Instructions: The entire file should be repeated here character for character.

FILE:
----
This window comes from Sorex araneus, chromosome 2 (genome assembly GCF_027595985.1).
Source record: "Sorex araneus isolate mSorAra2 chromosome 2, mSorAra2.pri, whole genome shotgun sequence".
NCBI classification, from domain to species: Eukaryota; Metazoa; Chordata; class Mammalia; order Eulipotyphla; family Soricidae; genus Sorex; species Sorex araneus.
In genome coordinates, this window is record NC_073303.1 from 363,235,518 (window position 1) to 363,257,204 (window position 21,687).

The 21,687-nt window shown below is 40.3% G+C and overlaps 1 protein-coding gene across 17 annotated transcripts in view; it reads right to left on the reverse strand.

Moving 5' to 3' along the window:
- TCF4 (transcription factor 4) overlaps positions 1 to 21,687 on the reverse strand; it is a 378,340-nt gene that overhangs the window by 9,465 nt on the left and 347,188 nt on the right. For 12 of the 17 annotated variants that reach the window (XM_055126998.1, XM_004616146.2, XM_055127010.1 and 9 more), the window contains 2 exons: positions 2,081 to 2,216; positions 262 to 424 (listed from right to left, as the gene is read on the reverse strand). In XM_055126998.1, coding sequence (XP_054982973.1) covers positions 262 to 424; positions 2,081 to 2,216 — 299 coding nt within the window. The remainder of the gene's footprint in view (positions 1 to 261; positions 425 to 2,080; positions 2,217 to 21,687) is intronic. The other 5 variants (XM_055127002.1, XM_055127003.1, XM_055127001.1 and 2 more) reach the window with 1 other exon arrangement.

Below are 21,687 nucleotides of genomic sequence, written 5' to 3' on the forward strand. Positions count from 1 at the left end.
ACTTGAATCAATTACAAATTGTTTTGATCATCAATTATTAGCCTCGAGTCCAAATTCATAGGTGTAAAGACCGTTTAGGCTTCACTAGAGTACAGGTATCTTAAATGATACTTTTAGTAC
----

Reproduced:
This window comes from Sorex araneus, chromosome 2 (genome assembly GCF_027595985.1).
Source record: "Sorex araneus isolate mSorAra2 chromosome 2, mSorAra2.pri, whole genome shotgun sequence".
NCBI classification, from domain to species: Eukaryota; Metazoa; Chordata; class Mammalia; order Eulipotyphla; family Soricidae; genus Sorex; species Sorex araneus.
In genome coordinates, this window is record NC_073303.1 from 363,235,518 (window position 1) to 363,257,204 (window position 21,687).

The 21,687-nt window shown below is 40.3% G+C and overlaps 1 protein-coding gene across 17 annotated transcripts in view; it reads right to left on the reverse strand.

Moving 5' to 3' along the window:
- TCF4 (transcription factor 4) overlaps positions 1 to 21,687 on the reverse strand; it is a 378,340-nt gene that overhangs the window by 9,465 nt on the left and 347,188 nt on the right. For 12 of the 17 annotated variants that reach the window (XM_055126998.1, XM_004616146.2, XM_055127010.1 and 9 more), the window contains 2 exons: positions 2,081 to 2,216; positions 262 to 424 (listed from right to left, as the gene is read on the reverse strand). In XM_055126998.1, coding sequence (XP_054982973.1) covers positions 262 to 424; positions 2,081 to 2,216 — 299 coding nt within the window. The remainder of the gene's footprint in view (positions 1 to 261; positions 425 to 2,080; positions 2,217 to 21,687) is intronic. The other 5 variants (XM_055127002.1, XM_055127003.1, XM_055127001.1 and 2 more) reach the window with 1 other exon arrangement.

Below are 21,687 nucleotides of genomic sequence, written 5' to 3' on the forward strand. Positions count from 1 at the left end.
ACTTGAATCAATTACAAATTGTTTTGATCATCAATTATTAGCCTCGAGTCCAAATTCATAGGTGTAAAGACCGTTTAGGCTTCACTAGAGTACAGGTATCTTAAATGATACTTTTAGTAC